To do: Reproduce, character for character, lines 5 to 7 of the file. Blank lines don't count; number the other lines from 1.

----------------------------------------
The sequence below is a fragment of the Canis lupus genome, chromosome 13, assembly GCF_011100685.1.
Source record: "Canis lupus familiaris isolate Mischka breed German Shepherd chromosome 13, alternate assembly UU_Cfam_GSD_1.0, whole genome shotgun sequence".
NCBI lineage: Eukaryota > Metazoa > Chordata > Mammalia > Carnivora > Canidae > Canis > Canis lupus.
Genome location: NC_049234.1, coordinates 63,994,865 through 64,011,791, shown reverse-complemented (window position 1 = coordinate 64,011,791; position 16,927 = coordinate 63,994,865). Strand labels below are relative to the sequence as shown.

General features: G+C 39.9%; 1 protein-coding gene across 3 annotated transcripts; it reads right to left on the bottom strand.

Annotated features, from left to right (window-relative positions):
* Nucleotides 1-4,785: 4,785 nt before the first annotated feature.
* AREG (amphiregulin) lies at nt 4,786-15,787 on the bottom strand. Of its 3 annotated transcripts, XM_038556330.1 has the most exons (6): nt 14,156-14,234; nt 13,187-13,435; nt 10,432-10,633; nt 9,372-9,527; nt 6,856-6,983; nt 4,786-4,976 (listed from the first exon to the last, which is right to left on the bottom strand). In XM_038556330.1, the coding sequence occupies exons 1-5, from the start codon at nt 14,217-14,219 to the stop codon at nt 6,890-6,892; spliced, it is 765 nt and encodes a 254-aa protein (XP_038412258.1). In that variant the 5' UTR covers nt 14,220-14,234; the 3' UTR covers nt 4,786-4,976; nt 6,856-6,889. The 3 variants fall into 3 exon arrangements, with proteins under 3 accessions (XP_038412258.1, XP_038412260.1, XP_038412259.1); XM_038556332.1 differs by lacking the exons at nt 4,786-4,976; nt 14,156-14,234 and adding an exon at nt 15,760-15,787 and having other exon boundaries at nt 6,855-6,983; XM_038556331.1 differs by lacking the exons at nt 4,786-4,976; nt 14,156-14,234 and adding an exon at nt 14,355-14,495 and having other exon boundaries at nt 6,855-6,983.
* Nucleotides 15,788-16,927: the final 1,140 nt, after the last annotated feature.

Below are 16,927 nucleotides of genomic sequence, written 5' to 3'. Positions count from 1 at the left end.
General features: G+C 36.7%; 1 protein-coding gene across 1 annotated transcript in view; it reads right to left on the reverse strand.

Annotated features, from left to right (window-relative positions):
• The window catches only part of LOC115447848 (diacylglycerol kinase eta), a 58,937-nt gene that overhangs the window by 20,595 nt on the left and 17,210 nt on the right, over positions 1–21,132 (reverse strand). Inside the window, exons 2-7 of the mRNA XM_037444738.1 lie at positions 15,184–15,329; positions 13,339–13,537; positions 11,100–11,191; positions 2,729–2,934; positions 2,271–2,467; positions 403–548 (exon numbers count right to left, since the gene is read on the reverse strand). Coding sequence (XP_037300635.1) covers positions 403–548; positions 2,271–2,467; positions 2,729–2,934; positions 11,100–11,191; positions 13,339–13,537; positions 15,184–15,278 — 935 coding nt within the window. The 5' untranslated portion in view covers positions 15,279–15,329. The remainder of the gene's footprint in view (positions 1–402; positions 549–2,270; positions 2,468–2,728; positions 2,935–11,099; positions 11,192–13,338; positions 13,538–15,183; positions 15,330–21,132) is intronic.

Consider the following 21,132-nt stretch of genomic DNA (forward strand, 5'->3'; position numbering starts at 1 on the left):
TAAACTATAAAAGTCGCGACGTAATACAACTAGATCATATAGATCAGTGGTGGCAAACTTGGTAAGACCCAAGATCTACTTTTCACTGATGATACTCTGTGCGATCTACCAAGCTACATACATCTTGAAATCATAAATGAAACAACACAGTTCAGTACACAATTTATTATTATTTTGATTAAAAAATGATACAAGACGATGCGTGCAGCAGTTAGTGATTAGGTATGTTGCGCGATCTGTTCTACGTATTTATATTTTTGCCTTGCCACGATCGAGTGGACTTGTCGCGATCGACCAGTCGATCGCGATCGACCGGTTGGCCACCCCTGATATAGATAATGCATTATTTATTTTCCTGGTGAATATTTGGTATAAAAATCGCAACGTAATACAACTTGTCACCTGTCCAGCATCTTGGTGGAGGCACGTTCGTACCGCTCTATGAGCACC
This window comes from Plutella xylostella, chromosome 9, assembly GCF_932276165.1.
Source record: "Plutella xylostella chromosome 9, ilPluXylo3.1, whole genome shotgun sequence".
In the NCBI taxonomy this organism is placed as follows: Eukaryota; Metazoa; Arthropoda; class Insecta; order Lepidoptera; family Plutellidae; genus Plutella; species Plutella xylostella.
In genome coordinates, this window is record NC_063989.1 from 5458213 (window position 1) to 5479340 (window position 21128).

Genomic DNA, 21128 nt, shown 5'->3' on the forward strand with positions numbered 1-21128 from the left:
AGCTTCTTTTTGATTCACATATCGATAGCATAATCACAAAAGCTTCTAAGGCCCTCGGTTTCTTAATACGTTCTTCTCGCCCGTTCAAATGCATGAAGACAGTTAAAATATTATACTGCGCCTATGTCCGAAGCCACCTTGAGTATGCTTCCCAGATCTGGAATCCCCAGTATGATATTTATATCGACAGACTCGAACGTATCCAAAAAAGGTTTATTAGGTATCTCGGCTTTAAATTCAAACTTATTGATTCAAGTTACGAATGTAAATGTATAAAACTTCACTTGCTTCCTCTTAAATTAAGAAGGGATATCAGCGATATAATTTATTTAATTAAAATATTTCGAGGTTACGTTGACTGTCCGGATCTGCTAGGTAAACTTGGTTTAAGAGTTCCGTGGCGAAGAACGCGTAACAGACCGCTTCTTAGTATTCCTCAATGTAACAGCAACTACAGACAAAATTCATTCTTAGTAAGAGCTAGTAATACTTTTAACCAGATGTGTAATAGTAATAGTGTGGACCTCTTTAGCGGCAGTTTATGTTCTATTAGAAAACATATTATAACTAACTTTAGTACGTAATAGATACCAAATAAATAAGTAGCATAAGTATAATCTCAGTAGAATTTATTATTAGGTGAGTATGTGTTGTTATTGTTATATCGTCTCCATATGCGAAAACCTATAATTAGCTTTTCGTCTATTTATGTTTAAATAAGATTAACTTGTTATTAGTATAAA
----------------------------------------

General features: G+C 39.9%; 1 protein-coding gene across 3 annotated transcripts; it reads right to left on the bottom strand.

Annotated features, from left to right (window-relative positions):
* Nucleotides 1-4,785: 4,785 nt before the first annotated feature.